When it comes to aftermarket tuners, the cars from Kenny Brown performance are held in high esteem by the MotorWeek staff, especially his stable of tweaked Mustangs. So when Kenny called to see if we would be interested in wringing out a couple of his newest ponies at Virginia International Raceway, we jumped at the chance. Needless to say, we weren’t disappointed!
First out of the shoot is the 2003 Kenny Brown Club Sport Racer, a very heavily modified Mustang that’s aimed at both the street and track. The CSR is built up from a 1999 or 2001 Mustang Cobra chassis, and available in both aggressive street driving and competition prepared trim. The basic tuner package is powered by a normally aspirated version of the Cobra’s 4.6-liter dual-overhead-cam V8 engine, which has been completely rebuilt and now roars with 395 horsepower and 334 pound-feet of torque. Cams, pistons, valves, heads and a high flow intake, from the Ford Racing Parts catalogue, are all new, plus a set of big 13-inch brake discs to stop it.
Optional is the big gun, which substitutes a bored-out 5.0-liter twin-cam V-8 pumping out a thundering 450 horsepower and some 390 pound-feet of torque. This version is fitted to a Borg Warner 6-speed manual transmission to go, and 14-inch brake discs to stop.
To make the CSR really handle, the Cobra platform is beefed up with a 6-point street cage and a hefty steel front shock tower brace. But, much more importantly, it rides on Kenny Brown’s new Advanced Geometry Suspension system. The Front Suspension Module is based on a lightweight tubular K-Member, to which KB mounts stiffer front struts with a coil-over spring conversion. This shaves 40 pounds off the front end, lengthens the wheelbase by 1-inch, and significantly sharpens the Mustang’s normally conservative suspension geometry. The Rear Suspension Module consists of new upper and lower control arms, mounted on the Cobra’s rear carrier, as well as KB’s coil-over-spring shock conversion and adjustable sway bar end links. The weight savings in the rear is 44 pounds over stock.
We recently got to try on a Club Sport Racer at Virginia International Raceway, when we track tested the company’s street legal development car, a bright green 4.6-liter model that the KB folks have dubbed “Kermie.” But unlike its cute Muppet namesake, this Kermie is a monster! Throttle response from the hopped-up Ford Racing V8 is immediate, pinning you to the seat, but its smooth linear delivery is quite unlike the frantic pull of the standard Cobra’s supercharged engine. Power flows like a hurricane throughout the rev band.
But, as always, it’s taking the corners that count, and that’s where the Club Sport Racer really displays levels of agility far beyond that of the factory Cobra. Handling is far more balanced and neutral, though there is still a trace of the stock car’s mid-corner push. The reduced suspension weight is mostly felt in left-right transitions, where the car literally dances from side- to-side, yet keeps the sticky racing slicks firmly planted on the pavement. Steering response is instantaneous and precise, allowing you to place the car exactly where you want it on the track, and catch the inevitable rear end slide when you’re too heavy on the throttle.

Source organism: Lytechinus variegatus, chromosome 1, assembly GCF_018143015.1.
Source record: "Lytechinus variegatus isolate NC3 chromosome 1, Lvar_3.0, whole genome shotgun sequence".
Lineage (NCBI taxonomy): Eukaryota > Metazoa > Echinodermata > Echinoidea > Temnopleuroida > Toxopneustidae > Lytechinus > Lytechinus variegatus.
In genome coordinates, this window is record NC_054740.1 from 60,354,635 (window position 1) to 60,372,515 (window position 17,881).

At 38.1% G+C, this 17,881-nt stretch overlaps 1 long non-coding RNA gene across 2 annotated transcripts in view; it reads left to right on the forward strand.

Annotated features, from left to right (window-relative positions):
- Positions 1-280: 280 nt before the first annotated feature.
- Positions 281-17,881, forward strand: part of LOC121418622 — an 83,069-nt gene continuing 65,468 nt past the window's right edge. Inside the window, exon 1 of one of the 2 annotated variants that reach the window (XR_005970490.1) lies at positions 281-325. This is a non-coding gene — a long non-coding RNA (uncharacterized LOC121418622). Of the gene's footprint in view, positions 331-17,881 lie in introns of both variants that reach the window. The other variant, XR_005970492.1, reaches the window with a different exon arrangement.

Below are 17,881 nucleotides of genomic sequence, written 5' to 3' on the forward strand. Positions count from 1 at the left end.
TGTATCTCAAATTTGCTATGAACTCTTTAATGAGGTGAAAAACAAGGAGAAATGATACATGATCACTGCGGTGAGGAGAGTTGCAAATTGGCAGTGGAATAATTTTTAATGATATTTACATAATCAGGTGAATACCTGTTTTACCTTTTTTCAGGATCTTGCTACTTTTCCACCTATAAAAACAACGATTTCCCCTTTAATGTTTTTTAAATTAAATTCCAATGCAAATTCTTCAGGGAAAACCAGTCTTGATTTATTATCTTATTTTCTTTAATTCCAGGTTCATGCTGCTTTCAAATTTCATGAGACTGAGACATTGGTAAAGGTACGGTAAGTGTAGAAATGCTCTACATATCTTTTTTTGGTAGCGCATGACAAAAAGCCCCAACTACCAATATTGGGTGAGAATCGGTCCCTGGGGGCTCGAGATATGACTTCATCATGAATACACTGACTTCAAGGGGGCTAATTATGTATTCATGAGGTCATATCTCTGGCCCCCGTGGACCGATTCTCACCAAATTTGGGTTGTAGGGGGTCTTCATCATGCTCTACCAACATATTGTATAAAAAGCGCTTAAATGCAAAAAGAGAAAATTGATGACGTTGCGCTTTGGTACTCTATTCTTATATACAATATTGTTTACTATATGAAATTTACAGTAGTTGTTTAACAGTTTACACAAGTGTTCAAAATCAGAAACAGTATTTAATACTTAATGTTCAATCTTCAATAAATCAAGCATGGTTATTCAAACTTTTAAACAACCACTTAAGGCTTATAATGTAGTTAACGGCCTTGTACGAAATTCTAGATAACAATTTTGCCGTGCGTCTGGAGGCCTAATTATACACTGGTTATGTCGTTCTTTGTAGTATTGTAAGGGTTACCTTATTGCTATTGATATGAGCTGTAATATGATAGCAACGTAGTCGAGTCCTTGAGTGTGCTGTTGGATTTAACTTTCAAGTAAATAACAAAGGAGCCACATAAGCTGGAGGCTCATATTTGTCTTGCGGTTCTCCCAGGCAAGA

All-in-all, it’s a quantum leap forward, reaching levels of balance and precision that we had thought to be beyond the capabilities of the Mustang chassis.
Unfortunately, with a price that ranges from $55,000 to $75,000 beyond the price of the stock Cobra, the Kenny Brown Club Sport Racer is clearly a dream car for most Mustangers as well.
But take heart, because every component can be individually purchased, allowing fans to build their own CSR, one piece at a time. Or, you can opt for the second new Kenny Brown Mustang, a real “performance sleeper” known as the 3.8 Special. This is KB’s response to V6 Mustang owners that want a tuner car that remains insurance and daily commute friendly.
To the stock pushrod 3.8-liter V6, KB adds his own high flow dual exhaust, and low restriction air filter, good for 205 horsepower, and 233 pound-feet of torque. 3.8 Special buyers also get a close ratio sport shifter, beefed up sport suspension and complete chassis reinforcements and 17-inch alloy wheels, as well as slick carbon-fiber-look interior trim and special 3.8 Special exterior graphics.
The power increase is good for a 0 to 60 of 8.5 seconds and a 1/4 mile run of 16.6 seconds at 85 miles-per-hour. The engine revs freer and is far more responsive than stock, while the sport shifter offers shorter throws, but a notchier feel. Our handling test revealed a noticeable decrease in understeer with quicker turn-in. Without a doubt, the 3.8 Special is much more balanced and forgiving at speed than the stock V6.
A great upgrade, for a mere $5,350! You can pile on extra features and expense, but you can’t beat the value of the basic 3.8 Special package or the fun of driving a Kenny Brown tuned Mustang! Choose the Club Sport Racer in either street or competition trim, and you’ll get a mind- boggling pony that rewrites the rules of Mustang performance. Or opt for the 3.8 Special, which kicks the every-man V6 Mustang up a serious performance notch for less money than some folks spend on a custom paint job.
So which approach do we like best? Well, we love ‘em both, and look forward to the next time we saddle up on the maxed-out Mustangs of Kenny Brown Performance!
Engine: 4.6-Liter Dual-overhead-cam V8
Torque: 334 Lb Feet